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The spire in Eberswalde crater

10 Oct 2016, 16:11 UTC
The spire in Eberswalde crater NASA/JPL/Univ. of Arizona
(200 words excerpt, click title or image to see full post)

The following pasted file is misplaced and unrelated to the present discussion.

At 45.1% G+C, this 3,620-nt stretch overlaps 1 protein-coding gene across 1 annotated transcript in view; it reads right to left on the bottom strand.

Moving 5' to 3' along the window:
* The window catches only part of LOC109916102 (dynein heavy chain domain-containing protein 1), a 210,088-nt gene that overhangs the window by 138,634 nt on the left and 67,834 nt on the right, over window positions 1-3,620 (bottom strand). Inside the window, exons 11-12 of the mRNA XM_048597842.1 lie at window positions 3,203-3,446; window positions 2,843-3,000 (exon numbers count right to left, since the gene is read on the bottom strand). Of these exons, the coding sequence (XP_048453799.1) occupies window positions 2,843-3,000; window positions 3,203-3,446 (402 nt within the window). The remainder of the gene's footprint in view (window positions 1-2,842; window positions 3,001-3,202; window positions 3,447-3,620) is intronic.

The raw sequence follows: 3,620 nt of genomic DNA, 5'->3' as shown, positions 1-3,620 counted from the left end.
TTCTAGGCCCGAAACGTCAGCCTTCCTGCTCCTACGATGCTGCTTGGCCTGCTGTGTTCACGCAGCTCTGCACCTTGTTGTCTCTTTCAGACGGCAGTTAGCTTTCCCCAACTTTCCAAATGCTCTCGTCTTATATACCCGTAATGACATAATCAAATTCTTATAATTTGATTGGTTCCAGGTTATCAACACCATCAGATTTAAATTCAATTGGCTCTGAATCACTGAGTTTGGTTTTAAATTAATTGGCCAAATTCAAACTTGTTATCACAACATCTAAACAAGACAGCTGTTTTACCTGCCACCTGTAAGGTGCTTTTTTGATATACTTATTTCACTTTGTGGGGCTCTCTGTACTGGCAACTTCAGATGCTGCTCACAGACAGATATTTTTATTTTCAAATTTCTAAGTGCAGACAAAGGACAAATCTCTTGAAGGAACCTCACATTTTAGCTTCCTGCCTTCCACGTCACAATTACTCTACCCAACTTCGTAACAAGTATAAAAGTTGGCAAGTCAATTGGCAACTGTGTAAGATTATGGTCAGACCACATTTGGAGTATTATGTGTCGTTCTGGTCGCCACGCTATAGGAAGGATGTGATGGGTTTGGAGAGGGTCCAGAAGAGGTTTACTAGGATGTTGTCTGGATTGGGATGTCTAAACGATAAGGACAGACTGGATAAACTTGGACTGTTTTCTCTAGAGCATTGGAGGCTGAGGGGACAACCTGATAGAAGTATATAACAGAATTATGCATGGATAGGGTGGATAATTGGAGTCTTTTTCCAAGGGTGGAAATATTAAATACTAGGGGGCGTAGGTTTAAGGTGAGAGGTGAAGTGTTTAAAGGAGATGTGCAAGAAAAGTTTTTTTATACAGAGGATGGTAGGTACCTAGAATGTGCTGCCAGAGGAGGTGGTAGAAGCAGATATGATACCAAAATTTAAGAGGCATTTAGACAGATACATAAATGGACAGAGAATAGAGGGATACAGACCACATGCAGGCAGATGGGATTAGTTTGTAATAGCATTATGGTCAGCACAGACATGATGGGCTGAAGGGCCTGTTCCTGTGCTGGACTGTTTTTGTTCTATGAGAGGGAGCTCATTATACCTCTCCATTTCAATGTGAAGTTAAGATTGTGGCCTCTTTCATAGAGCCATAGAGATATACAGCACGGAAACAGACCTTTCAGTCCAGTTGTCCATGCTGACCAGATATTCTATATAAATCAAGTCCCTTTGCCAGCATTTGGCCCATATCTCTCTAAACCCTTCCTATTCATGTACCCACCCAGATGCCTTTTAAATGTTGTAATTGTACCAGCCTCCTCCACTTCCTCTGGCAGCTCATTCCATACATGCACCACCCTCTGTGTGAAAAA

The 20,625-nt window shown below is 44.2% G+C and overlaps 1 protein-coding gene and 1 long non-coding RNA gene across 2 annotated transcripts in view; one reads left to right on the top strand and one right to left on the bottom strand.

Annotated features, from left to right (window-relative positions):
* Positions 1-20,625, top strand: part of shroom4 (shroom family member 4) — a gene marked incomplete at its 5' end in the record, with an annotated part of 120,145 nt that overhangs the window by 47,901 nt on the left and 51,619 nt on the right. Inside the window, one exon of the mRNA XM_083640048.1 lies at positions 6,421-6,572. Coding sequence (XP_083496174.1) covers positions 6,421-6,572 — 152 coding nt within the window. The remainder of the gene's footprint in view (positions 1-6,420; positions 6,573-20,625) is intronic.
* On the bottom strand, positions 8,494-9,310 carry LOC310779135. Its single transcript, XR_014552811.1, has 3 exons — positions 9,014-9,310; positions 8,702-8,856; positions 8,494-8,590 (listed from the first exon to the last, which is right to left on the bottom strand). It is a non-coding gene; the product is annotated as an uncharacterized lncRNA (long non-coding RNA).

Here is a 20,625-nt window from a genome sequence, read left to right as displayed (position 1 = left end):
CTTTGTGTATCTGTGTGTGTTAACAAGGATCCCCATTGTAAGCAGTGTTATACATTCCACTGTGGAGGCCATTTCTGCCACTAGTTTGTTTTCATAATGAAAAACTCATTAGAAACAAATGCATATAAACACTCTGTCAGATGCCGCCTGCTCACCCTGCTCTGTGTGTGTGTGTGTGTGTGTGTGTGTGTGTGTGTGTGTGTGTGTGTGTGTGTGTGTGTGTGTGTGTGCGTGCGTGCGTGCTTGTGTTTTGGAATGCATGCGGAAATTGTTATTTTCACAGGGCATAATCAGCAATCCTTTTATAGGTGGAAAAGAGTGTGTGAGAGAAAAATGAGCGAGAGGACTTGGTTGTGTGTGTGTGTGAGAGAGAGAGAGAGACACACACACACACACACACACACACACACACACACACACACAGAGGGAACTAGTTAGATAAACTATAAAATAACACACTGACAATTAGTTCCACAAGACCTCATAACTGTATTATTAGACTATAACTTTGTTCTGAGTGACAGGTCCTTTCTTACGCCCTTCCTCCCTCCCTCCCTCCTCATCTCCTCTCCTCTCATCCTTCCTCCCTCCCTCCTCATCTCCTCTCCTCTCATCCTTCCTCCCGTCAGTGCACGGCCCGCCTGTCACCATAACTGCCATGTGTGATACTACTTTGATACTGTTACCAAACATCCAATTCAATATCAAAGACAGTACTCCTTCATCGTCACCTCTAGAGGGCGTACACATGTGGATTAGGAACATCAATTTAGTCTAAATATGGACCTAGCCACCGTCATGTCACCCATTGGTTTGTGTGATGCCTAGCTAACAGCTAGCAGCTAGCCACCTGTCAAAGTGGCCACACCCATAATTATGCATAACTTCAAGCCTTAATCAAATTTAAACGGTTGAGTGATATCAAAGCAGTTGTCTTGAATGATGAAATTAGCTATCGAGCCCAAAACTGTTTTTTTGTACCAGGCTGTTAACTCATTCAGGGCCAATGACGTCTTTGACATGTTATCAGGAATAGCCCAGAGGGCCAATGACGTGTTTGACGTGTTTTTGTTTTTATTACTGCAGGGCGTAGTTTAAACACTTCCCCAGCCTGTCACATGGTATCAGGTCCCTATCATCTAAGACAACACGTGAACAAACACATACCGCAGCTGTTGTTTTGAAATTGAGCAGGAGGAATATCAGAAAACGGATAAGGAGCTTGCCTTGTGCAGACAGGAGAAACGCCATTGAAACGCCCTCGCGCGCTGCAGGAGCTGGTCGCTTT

A Piece of Mars: OK, you have to bring out the red/blue glasses for this one. (Or click here if you’re missing your glasses and want the black and white version.) Eberswalde crater has some lovely layered deposits, long ago laid down by running water, and since eroded steadily by the wind. The wind leaves behind the most resistant parts (mainly fluvial channels that were more cemented). The center of this image shows a tall spire: the tallest of the flat layers (top of the “wedding cake”) is 290 m (950 ft) across and casts a shadow indicating it’s 200 m (656 ft) above the next layer down. That central spike is another 70 m (230 ft) taller yet, by itself nearly rivaling the “Totem Pole” in Monument Valley. Check out the rest of the red/blue anaglyph, it’s stunning. (HiRISE, ESP_047185_1560/ESP_047119_1560, NASA/JPL/Univ. of Arizona)

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